Chances are you’ve read a million things about the importance of responding instead of reacting. Chances are, especially if you listen to my material, you’ve also heard about the importance of validating people’s emotions and perspectives. We’re not here today to talk about those things. We’re here to talk about a shadow that has piggybacked on these teachings that you’d do best to have your eye on.
So you can understand this shadow, let’s imagine that a man is in a marriage but has fallen in love with another woman. He decided to tell his wife, who has been trying to encourage him to authentically share himself and his truth with her. When he tells her that he is in love with another woman, she gets really angry and also cries. This man says to her “see… this is why I can’t be truthful or honest with you. I can’t be myself because this is how you react to my truth”. Though we can always get better at making this world a safe place to accommodate each other’s truths, it must be understood that there are two glaring issues with what happened in this scenario. The first is, the man is making the owning and expression of his truth in the relationship dependent upon getting a positive reaction. The second is he is not making any space for her negative reaction. This means, he is still operating from a “your truth OR mine” perspective where there is not enough room in the relationship for both of them to feel how they feel and think what they think.
Can you imagine how painful and abusive it would feel to have your partner tell you that they have decided they don’t want to be married any more. But if you get angry or start crying about it, you are the one shamed for reacting negatively and you are told that your negative reaction is the reason they had to cheat instead of be open that they fell in love with someone else months ago? I actually watched this happen to a client of mine this week with my own eyes.
The shadow here is that a person’s basic message is: React positively or else. React positively or you’re the asshole. React positively or you’re the narcissist. React positively to the painful truth I’m telling you or I wont tell you the truth. React positively to a truth which hurts you, or you’re the reason I can’t be me. React positively to any truth I share, or you are the one who doesn’t see things from an enlightened enough perspective.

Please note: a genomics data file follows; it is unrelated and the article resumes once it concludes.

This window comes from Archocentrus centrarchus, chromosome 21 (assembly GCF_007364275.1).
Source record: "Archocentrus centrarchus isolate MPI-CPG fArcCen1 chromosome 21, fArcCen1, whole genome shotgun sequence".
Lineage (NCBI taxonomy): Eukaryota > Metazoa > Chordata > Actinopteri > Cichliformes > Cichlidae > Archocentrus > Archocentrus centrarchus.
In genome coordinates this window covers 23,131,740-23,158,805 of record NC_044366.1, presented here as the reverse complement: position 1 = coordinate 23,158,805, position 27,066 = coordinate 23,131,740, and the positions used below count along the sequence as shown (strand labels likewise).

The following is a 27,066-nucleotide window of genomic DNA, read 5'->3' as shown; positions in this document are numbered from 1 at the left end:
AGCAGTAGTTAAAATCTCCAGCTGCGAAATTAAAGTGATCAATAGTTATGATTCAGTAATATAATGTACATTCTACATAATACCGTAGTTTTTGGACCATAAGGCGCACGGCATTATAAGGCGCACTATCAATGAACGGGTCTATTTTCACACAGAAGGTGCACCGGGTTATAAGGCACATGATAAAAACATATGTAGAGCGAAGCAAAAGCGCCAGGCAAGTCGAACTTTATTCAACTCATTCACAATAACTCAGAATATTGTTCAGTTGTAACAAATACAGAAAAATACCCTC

We have an impossible time understanding unconditional love. We misinterpret unconditional love as unconditional positivity. Therefore, if we tell someone a truth about ourselves that hurts him or her, and they react negatively, we decide they don’t unconditionally love us. We decide they don’t love us as we are. This is ridiculous when you really think about it. It is to make unconditional love about a person being able to be positive towards us no matter how hurt they are by us.
For example, I knew a man whose wife decided that her truth was that she didn’t want to be a mother and instead wanted to be an actress, despite having two kids already. When she told him this and that she had decided to move to LA alone for half the year, obviously he was extremely upset. But when he got upset about it, she told him that this is the reason she couldn’t be herself, because he would get upset about it. Suddenly, the entire thing was deflected away from the fact that she had lied to him about wanting kids and wanting to be a housewife and instead the whole thing was put on him because by reacting negatively to the idea, he was discouraging her from being her true self.
It is totally understandable why people learn to be inauthentic and lie and be fake and act like chameleons. The reason is that in our childhoods, we receive serious consequences for being ourselves and expressing our truths and trying to meet our needs directly. Our survival depended on the people dolling out those consequences. So, we abandoned ourselves for the sake of survival. It’s terrifying to consider doing the opposite. But we cannot make doing the opposite conditional upon every person reacting positively to us. We cannot require them to be inauthentic and be positive so we can be honest.